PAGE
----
According to, well, everyone, millennials are narcissistic, self-involved, constantly oversharing, and perpetually lazy. Such stereotypes clearly don't paint my generation in the best light. But, as a millennial mom, I can say that some millennial stereotypes are definitely true, whether we like it or not. While stereotypes are the often the easiest (read: laziest) way to identify a group of people, and are rarely nice or polite, they're sometimes on point. I, personally, think more than a few millennial stereotypes are very much true and denying them only makes us look like we completely lack any self-realization. I'm pretty great at looking at myself through a realistic lens. I know my weaknesses and I know that, in many ways, I'm a true millennial.
I admit, I did have a very unrealistic view of the world when I graduated college. I was always told that if I worked hard I would be rewarded, so I worked hard at my post-graduate job and assumed I would be acknowledged for my efforts. It turns out, most of the world has a "what have you done for me lately?" attitude, so "rewards" don't really exist. For the most part, people don't even make the effort to tell you that you did a decent job. Instead, the world just takes and takes and gives very little in return. Well, that was a huge shocker for me and I constantly felt unappreciated at my job, even though I believed I went above and beyond. So, in true millennial fashion, I switched jobs. Baby Boomers and Generation X are notorious for being rather loyal to their places of work; they don't spend too much time trying to find fulfillment in their careers but, instead, just consider their jobs to be jobs. Millennials, on the other hand, are looking for vocations. They want their careers to match their identity. I definitely fall into that category.
According to political scientists Michael Hais and Morley Winograd, millennials have "higher voting rates and increased volunteerism after high school." Furthermore, they conclude that wanting to "be well off doesn't necessarily make one a narcissist," they could just be keeping up with the times and culture. Jean Twenge, professor of psychology at San Diego State University, says that millennials just "reflect the culture, and young people show the changes in the culture the strongest." So, while millennials have some negative characteristics, they definitely have some positive ones, too. I am a true millennial, in every sense of the word, so I think I have the authority to say that the following stereotypes about us are totally true:
We're Addicted To Our Phones
"Hello smartphone, my old friend; I've come to pick you up again. Because I felt the need creep in; to hold you close while I'm sleeping. And the need to be with you forever; still remains, with the sound of each notification."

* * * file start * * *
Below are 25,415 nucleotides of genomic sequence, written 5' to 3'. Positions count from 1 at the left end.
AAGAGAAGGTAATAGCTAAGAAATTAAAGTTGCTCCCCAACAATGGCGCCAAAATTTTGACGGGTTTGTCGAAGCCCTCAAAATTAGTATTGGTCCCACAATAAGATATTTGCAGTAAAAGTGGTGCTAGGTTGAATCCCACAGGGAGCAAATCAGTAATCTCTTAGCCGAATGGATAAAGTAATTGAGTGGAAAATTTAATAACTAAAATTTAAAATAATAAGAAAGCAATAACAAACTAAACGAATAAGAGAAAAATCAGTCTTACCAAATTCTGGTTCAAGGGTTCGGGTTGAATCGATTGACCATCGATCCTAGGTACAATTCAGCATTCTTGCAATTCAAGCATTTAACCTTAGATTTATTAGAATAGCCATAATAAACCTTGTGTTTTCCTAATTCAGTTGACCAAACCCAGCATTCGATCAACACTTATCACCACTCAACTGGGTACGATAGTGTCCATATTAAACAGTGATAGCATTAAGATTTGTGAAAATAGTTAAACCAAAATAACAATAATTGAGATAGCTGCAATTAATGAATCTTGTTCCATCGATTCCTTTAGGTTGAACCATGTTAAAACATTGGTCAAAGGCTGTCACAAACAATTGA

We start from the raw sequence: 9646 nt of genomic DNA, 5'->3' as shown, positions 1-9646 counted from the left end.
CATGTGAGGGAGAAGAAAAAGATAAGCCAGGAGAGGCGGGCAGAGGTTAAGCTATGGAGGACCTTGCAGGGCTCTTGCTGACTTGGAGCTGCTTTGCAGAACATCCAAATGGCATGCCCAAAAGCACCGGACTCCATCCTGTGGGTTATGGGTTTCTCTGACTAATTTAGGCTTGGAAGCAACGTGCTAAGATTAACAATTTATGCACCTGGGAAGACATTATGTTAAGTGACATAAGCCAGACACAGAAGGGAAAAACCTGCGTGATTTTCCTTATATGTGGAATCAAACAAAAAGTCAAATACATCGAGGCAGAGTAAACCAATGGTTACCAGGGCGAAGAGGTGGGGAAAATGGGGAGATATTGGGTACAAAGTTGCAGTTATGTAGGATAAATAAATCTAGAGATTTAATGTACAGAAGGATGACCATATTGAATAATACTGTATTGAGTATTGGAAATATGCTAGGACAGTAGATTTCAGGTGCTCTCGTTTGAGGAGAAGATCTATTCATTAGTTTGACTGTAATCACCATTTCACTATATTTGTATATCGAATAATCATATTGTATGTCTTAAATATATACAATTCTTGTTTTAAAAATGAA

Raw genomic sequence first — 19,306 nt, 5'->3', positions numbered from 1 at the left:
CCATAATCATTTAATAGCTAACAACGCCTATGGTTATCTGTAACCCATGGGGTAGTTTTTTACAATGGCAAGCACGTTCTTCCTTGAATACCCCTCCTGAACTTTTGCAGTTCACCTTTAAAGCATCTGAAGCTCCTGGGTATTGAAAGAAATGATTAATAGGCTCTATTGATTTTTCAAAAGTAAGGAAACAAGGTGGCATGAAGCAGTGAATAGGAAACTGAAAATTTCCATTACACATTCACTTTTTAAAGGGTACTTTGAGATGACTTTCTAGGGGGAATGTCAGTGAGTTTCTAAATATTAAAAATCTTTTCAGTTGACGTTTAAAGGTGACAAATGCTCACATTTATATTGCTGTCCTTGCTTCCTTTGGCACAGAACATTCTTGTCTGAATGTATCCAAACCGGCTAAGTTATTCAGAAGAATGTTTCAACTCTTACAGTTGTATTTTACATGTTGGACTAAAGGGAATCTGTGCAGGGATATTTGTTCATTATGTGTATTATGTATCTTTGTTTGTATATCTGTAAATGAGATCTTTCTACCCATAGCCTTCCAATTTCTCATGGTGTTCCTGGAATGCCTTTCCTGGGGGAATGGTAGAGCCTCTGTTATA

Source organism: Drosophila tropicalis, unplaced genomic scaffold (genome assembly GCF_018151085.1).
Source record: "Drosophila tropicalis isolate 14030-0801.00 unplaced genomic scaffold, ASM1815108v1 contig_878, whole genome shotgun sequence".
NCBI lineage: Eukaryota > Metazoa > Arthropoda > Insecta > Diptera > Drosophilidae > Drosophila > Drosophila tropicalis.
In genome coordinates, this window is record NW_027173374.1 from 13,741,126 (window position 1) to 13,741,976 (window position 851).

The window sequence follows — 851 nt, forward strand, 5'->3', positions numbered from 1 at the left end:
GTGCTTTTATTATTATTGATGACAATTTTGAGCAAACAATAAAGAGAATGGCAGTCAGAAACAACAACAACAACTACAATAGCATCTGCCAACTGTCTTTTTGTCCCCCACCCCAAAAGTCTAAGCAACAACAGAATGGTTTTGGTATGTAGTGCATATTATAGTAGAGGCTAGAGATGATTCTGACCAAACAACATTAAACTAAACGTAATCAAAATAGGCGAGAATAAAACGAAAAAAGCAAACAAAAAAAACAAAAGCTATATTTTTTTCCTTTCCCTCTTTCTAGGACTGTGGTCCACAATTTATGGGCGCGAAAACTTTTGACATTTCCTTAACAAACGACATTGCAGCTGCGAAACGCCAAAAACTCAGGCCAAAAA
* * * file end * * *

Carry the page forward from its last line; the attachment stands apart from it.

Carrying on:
Yes, I just (poorly) parodied Simon & Garfunkel's "Sounds Of Silence" and made it all about my phone. I've tried to quit it all, you guys. I have. But the power of the phone is way too real.
We're Addicted To Social Media
Millennial moms are accused of oversharing on social media and, let me tell you something, that stereotype is totally true. Now that my kids are getting older, I'm trying to not share too much about them because the other day my daughter came home from school and said, "Why did you post that on Facebook? Jackie told me her mom saw what you wrote about me on Facebook." So I guess my oversharing days are over and I will now overshare just a little bit.
We're Addicted To Taking Photos
At one point, I had approximatelly 11,000 photos on my phone. Eleven. Thousand. Photos. And I'm sure some of them were screenshots of random memes, and photos of a salad dressing I really liked and wanted to remember the name of, but most of them are pictures of my children with a few selfies here and there. I take a lot of pictures. Like, a lot. It never truly ends. The husband really hates it, but he's a GenXer, so what does he know?
We Schedule Too Many Activities
I over-schedule our lives all the time. At one point, my daughter was going to jiujitsu, art, piano, dance, and an after-school club, while my son was also doing soccer. It was really tough. We finally broke through that insanity of a schedule and cut some of the activities. Now, I just over-schedule our weekends. It's a lot of fun, but it's also extremely draining. I don't know why I can't just chill out.
We're All Liberals
According to Pew Research, millennials identify as liberal Democrats at a much higher rate than Baby Boomers. Approximately 27 percent of millennials fall under the liberal umbrella, compared to the 17 percent of Baby Boomers. Millennials are considered "more open-minded, and more supportive of gay rights and equal rights for minorities." They are also "receptive to new ideas and ways of living." This is one of those stereotypes I totally and wholeheartedly fall under. Hell, I'm proud of it (unlike the "being addicted to my phone" stereotype, that one is shameful).
As much as I like to say that my life doesn't revolve around my kids, of course my life revolves around my kids. Almost everything I do, I do for or because of them. I work two jobs so I can afford more for them. I am an activist because I want them to be good people and take pride in bettering the lives of others. I write because I want them to have good role models. I schedule activities and playdates for them. Everything is about them. Everything.
We Support Participation Trophies
Hey, I don't see anything wrong with encouraging children to keep trying, even if that means praising their efforts and failures. That's how success happens, people.
Check out Romper's new video series, Bearing The Motherload, where disagreeing parents from different sides of an issue sit down with a mediator and talk about how to support (and not judge) each other’s parenting perspectives. New episodes air Mondays on Facebook.